New Delhi: Indian weightlifters and doping have finally parted ways, feels a relieved women`s team coach Hansa Sharma, who was at the background as the country`s lifters bagged as many as 12 medals at the Commonwealth Games, thus burying the ghosts associated with the doping menace.
With the dozen medals came a new-found cleaner image, something the Indian Weightlifting Federation had been searching for.
"Only two out of our five girls who won medals at the CWG were tested. The gold and silver medallists (Khumukcham Sanjita Chanu and Saikhom Mirabai Chanu) were tested on first day but after that there were no tests conducted. None of the Indians were called for random tests also," Sharma told PTI.
"In men`s category also, only two were tested out of seven medallists. This says a lot about the image India carried into the Games this time around. The organisers knew that India was well prepared this time," she added.
Elaborating on how the IWF managed to curb the menace, Sharma said some strict actions were taken by the federation as well as the Government.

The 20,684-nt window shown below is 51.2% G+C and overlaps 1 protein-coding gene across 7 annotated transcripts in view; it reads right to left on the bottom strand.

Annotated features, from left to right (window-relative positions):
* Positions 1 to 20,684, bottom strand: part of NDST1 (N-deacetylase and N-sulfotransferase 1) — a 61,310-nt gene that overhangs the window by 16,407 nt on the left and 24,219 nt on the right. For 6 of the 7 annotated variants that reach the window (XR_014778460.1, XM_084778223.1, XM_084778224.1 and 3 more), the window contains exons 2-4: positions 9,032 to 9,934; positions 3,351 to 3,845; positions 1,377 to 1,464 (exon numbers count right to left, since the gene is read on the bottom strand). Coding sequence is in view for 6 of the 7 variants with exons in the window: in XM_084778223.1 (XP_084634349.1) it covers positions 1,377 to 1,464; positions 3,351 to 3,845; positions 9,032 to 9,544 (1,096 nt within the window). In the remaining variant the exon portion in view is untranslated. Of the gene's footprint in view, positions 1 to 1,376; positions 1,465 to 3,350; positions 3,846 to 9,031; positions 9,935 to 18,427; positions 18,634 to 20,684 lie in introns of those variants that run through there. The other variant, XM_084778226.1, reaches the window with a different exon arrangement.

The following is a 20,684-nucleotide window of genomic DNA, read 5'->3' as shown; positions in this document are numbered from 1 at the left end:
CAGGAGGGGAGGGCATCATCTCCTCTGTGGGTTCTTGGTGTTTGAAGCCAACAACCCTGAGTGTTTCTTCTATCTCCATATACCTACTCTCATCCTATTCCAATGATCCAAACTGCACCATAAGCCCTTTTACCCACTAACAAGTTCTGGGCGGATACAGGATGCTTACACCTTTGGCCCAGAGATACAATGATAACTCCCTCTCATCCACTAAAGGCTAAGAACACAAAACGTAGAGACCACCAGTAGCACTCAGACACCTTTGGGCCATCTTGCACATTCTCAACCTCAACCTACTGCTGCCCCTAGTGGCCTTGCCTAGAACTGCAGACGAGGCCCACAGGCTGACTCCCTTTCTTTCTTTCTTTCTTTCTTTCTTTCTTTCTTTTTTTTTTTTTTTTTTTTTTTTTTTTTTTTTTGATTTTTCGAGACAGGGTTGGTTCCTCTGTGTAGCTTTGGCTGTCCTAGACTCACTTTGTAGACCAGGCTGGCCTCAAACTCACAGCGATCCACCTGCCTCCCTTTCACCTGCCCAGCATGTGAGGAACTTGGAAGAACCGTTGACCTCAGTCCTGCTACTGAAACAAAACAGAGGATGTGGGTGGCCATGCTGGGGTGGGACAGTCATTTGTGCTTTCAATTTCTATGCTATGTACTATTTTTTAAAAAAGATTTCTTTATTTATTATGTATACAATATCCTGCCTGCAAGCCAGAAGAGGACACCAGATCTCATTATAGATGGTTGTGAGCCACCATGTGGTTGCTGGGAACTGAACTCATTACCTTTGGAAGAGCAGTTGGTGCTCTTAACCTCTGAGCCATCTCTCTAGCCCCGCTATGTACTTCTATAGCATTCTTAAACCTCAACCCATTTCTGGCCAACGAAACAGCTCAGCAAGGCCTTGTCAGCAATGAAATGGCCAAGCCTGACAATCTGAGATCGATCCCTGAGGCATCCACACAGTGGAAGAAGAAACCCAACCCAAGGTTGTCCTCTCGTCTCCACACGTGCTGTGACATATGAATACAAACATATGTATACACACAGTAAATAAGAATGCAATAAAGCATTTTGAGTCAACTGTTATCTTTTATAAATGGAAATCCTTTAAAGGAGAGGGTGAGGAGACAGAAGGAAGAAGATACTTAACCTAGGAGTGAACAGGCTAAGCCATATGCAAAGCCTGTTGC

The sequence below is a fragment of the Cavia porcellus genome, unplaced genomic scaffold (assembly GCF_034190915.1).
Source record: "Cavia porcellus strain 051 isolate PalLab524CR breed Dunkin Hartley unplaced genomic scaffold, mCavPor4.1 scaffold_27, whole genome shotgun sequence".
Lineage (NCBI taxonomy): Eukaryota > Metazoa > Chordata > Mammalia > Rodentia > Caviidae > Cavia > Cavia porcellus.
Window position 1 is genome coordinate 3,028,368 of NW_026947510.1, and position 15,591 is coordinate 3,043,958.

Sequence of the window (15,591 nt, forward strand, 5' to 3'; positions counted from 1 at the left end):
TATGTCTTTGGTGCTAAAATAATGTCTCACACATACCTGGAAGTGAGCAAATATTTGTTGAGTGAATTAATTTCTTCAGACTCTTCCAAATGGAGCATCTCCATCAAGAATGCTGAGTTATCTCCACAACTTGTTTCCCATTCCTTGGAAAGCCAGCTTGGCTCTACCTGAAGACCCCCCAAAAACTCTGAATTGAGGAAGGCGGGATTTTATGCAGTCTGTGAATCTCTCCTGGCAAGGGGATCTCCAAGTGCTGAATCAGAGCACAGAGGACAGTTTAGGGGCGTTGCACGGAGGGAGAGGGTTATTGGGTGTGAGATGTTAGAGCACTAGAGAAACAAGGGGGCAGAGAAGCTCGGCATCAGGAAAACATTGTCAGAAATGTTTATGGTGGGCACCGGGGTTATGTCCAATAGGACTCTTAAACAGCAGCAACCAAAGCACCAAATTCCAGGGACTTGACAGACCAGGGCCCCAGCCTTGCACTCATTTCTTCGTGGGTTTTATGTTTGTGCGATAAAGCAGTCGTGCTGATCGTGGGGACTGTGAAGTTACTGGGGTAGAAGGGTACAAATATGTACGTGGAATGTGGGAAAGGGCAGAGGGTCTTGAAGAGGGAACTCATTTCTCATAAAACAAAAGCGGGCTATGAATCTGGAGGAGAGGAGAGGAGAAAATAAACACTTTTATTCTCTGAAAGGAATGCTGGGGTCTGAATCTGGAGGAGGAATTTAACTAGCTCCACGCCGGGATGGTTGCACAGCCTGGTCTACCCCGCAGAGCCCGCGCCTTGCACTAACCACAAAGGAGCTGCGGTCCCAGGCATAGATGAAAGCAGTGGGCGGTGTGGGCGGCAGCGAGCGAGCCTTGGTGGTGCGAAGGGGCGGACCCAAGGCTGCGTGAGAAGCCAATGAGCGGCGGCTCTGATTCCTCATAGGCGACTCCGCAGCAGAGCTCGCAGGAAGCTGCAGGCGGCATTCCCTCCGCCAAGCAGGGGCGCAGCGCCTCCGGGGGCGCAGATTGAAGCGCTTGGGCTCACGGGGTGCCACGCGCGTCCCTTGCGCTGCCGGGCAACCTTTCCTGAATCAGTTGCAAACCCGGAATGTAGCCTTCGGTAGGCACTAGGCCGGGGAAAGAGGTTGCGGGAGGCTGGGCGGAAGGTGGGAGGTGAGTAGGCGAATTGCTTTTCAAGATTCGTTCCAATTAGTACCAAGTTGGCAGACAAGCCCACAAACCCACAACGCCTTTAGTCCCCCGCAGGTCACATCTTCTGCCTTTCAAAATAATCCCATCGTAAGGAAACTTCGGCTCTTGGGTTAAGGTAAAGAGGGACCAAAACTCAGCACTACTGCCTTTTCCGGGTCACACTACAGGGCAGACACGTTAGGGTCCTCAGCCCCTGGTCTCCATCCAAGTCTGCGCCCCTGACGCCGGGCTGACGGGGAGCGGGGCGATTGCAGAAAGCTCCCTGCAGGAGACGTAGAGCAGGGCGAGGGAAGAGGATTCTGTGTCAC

"The lifters are mostly there in the camps under the supervision of the coaches. They are being strictly instructed to stay under the supervision of the government all the time. The rules have become so strict that there is very less chance of the athletes getting misguided.
"Moreover, they are getting the dietary supplements from the Government in abundance and that has helped in their quick recovery. Hence, there is no chance of using supplements from outside," explained Sharma, the coach of the women`s team.
"Thirdly, from time to time, the lifters have been educated about all aspects related to doping," she said.
Indian weightlifters exceeded expectations at the Glasgow Games, winning three gold, four silver and five bronze, an improvement of four medals from the 2010 Delhi edition.
Asked if the lifters could be expected to put up a similar show at the Asiad, to be held at Incheon, Sharma said the standard of competition would be much higher and it was tough to predict a medal count.
"The standard of competition will be very high. Most weightlifters who compete at the Asiad are Olympic prospects. So, talking realistically, it is going to be really tough for our lifters. But we are leaving no stone unturned as far as training is concerned."